No expense spared for authentic-looking spine binding either, with a 3x4 pearl gold minifigure stand (17836) integrated brilliantly into each book. 


It takes a moment to get the 4x4 round plates (60474) on the underside of each book and the turntable bases (27448 & 61485) on the main build properly aligned but the loud *click* *click* as they snap in place at dynamic angles is very satisfying. 


Our teetering pile of objects grows steadily taller with the addition of a small potions bottle caddy. I was hoping the instructions would provide an explanation for the ‘H.G’ emblem but unlike the other objects, it doesn’t provide any details. Initials for 'Hermione Granger' is all I can come up with which is a little puzzling considering the rest of the display piece is composed of Harry's belongings or else things genric to the wizarding world.

Hedwig


Two fluffy feet are affixed to the tippity-top of the stand, and so begins the construction of Harry's faithful snowy owl.


Unsurprisingly, the body is a solid sub-assembly, with a multitude of SNOT bricks pointing in all directions. It was a bit of a shock to realise the entire owl would connect to the stand with just two technic axles. As we’ll find out later though, this was definitely a good move on the designers' part.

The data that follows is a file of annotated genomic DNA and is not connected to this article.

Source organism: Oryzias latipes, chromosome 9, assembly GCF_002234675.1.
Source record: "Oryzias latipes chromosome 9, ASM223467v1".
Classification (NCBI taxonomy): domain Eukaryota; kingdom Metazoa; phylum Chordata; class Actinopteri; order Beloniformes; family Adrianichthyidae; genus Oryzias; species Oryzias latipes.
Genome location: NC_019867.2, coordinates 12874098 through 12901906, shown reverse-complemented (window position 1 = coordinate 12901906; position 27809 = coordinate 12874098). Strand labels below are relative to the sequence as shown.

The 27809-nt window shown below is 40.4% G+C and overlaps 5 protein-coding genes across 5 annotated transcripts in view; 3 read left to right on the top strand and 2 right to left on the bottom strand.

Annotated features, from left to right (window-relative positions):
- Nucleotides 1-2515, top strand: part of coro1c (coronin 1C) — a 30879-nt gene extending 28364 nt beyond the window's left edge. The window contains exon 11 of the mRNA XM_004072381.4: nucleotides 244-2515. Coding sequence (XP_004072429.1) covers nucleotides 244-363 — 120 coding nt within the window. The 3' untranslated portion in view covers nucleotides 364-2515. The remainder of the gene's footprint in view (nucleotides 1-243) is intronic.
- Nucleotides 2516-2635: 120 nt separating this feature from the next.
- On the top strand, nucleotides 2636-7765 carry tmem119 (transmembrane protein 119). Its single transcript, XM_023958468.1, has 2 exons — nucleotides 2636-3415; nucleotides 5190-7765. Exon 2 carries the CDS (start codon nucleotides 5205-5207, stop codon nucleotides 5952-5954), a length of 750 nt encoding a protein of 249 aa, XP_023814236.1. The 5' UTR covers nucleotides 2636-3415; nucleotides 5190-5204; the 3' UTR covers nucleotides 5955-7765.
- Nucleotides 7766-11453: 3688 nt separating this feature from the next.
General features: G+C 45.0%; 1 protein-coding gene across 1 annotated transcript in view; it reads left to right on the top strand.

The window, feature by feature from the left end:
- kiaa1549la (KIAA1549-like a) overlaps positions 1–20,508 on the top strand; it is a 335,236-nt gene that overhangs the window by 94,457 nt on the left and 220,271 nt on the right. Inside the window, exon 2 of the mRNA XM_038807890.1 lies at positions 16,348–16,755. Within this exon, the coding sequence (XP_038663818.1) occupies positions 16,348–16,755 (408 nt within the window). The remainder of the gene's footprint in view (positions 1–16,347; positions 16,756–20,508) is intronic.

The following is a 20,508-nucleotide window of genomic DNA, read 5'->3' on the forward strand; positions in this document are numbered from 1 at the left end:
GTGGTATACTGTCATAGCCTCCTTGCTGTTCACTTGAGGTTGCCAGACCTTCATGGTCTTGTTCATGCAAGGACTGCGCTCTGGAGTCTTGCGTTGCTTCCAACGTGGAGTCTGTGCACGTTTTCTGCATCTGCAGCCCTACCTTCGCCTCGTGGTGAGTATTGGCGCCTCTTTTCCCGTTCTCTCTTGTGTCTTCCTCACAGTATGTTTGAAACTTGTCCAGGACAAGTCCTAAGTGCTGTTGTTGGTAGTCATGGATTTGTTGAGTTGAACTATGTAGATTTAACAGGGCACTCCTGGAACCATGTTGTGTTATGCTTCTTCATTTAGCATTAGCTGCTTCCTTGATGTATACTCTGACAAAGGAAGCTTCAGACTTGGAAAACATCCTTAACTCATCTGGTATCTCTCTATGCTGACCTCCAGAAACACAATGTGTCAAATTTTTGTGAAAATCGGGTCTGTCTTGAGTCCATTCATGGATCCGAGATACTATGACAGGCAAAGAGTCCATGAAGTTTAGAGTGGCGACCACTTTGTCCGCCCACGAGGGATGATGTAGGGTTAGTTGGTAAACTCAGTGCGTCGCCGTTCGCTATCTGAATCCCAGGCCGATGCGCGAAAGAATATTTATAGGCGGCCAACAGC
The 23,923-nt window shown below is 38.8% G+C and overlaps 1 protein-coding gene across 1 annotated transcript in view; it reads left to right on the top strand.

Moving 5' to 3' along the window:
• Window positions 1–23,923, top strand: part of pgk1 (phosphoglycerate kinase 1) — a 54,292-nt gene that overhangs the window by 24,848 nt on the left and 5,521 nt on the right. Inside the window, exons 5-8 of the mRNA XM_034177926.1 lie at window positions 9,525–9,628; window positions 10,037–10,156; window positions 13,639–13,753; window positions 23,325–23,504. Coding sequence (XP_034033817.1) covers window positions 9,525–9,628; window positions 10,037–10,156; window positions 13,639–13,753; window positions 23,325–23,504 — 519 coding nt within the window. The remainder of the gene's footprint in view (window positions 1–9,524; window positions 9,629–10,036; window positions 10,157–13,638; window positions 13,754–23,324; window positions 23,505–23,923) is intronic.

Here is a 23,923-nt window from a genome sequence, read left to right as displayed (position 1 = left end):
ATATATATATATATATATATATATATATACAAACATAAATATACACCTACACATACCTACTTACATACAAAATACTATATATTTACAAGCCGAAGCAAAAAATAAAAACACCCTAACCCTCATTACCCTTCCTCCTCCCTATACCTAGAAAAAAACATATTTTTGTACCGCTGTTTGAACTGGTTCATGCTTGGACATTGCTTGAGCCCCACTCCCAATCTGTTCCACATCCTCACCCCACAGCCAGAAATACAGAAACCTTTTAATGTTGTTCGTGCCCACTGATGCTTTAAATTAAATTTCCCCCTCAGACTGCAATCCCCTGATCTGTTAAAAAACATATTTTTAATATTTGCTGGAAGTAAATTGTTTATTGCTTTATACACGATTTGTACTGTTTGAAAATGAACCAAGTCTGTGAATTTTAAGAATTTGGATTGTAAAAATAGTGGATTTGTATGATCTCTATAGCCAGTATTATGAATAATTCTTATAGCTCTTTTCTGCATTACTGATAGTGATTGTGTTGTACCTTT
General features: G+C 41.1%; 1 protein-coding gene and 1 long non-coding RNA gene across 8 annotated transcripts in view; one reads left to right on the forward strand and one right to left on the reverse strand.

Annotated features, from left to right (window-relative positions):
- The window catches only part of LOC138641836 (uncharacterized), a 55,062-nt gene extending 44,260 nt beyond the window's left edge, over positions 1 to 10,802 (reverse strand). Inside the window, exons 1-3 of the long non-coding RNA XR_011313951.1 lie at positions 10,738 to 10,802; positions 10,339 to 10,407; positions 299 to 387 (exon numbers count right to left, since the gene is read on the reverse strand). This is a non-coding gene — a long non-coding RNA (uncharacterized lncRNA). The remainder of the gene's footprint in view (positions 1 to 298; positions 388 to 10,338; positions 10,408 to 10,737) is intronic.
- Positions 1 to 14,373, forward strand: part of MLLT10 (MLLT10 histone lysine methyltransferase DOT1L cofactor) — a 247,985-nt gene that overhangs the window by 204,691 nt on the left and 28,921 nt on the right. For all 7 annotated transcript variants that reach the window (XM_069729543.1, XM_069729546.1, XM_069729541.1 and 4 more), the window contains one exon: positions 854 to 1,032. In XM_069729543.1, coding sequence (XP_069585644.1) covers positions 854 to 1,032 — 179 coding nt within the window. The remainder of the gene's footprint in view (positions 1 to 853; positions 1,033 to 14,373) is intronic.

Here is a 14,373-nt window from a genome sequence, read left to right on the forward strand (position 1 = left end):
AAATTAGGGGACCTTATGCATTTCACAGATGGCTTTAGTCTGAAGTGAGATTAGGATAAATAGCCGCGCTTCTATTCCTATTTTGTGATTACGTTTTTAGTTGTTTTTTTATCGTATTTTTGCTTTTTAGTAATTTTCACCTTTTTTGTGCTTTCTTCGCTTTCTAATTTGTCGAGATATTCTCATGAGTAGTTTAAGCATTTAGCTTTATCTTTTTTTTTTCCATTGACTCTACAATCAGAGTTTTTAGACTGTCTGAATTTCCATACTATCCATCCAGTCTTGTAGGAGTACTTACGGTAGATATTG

The new 2 module long bar (78258) is put to good use securing the two halves of the central tail feather. The stacked Apollo studs (85861) are a slight blemish in the otherwise perfectly smooth tail but in the grand scheme of things, it's easily overlooked. (And yes we’re still rocking the ‘Apollo stud’ nickname here at New Elementary!)


Two 6x6 plates with Technic holes (73110) are pinned back to back to connect the two halves of the body - exactly as Kev Levell did in his Albatros MOC. The four Technic pins proved far more secure than I had expected. 


An elegant combination of cheese slopes and a trio of mixel joints firmly lock the base of each wing into place at the desired angle.

Great techniques (and not so great puns) just keep on coming as we put the ‘head’ in hedwig!


I let out a squeal of delight when I realised the stud notches on these Slope 45 1 x 1 Double in White (6286834 | 35464) prevent them from clashing with the 10x10 Octagonal plate (89523). 


Once again, the designers bewitch the mind with ingenious angle work that makes mathematical sense but is no less impressive to assemble. 


From impressive to downright gorgeous, Hedwig's stunning set of wings steal the show for me. I was surprised to find the feathers weren't as repetitive to build as they looked - I suspect after placing the first two or three, my eagerness to see the completed wings was more than enough to spur me on though the handful of monotonous bits.